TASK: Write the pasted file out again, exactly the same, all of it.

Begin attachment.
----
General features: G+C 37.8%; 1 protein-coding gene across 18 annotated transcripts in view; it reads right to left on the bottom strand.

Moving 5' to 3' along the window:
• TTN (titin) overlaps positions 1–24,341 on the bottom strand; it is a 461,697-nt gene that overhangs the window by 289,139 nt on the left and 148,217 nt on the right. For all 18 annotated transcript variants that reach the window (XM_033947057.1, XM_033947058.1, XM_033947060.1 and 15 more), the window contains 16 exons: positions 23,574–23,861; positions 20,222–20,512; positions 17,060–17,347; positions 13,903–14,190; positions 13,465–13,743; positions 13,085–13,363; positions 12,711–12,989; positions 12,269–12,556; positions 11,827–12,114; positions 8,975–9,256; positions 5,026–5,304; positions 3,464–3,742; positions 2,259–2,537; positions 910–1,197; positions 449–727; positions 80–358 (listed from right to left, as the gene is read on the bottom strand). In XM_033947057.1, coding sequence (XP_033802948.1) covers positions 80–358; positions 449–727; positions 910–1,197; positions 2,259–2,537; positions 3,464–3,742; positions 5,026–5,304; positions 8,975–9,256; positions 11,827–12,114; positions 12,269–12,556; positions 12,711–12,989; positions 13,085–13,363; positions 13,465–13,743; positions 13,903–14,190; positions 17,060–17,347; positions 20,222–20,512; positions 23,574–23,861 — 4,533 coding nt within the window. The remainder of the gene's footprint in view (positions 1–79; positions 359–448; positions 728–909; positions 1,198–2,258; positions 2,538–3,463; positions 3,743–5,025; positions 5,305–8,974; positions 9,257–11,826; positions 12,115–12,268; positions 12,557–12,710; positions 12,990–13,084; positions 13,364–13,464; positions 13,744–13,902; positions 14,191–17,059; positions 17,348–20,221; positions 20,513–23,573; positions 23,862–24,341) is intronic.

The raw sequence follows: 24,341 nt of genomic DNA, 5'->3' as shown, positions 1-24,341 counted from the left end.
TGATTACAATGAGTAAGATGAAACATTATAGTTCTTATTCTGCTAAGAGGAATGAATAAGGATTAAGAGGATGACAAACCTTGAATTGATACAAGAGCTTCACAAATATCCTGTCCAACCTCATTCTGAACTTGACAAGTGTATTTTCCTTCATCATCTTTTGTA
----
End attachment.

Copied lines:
General features: G+C 37.8%; 1 protein-coding gene across 18 annotated transcripts in view; it reads right to left on the bottom strand.

Moving 5' to 3' along the window:
• TTN (titin) overlaps positions 1–24,341 on the bottom strand; it is a 461,697-nt gene that overhangs the window by 289,139 nt on the left and 148,217 nt on the right. For all 18 annotated transcript variants that reach the window (XM_033947057.1, XM_033947058.1, XM_033947060.1 and 15 more), the window contains 16 exons: positions 23,574–23,861; positions 20,222–20,512; positions 17,060–17,347; positions 13,903–14,190; positions 13,465–13,743; positions 13,085–13,363; positions 12,711–12,989; positions 12,269–12,556; positions 11,827–12,114; positions 8,975–9,256; positions 5,026–5,304; positions 3,464–3,742; positions 2,259–2,537; positions 910–1,197; positions 449–727; positions 80–358 (listed from right to left, as the gene is read on the bottom strand). In XM_033947057.1, coding sequence (XP_033802948.1) covers positions 80–358; positions 449–727; positions 910–1,197; positions 2,259–2,537; positions 3,464–3,742; positions 5,026–5,304; positions 8,975–9,256; positions 11,827–12,114; positions 12,269–12,556; positions 12,711–12,989; positions 13,085–13,363; positions 13,465–13,743; positions 13,903–14,190; positions 17,060–17,347; positions 20,222–20,512; positions 23,574–23,861 — 4,533 coding nt within the window. The remainder of the gene's footprint in view (positions 1–79; positions 359–448; positions 728–909; positions 1,198–2,258; positions 2,538–3,463; positions 3,743–5,025; positions 5,305–8,974; positions 9,257–11,826; positions 12,115–12,268; positions 12,557–12,710; positions 12,990–13,084; positions 13,364–13,464; positions 13,744–13,902; positions 14,191–17,059; positions 17,348–20,221; positions 20,513–23,573; positions 23,862–24,341) is intronic.

The raw sequence follows: 24,341 nt of genomic DNA, 5'->3' as shown, positions 1-24,341 counted from the left end.
TGATTACAATGAGTAAGATGAAACATTATAGTTCTTATTCTGCTAAGAGGAATGAATAAGGATTAAGAGGATGACAAACCTTGAATTGATACAAGAGCTTCACAAATATCCTGTCCAACCTCATTCTGAACTTGACAAGTGTATTTTCCTTCATCATCTTTTGTA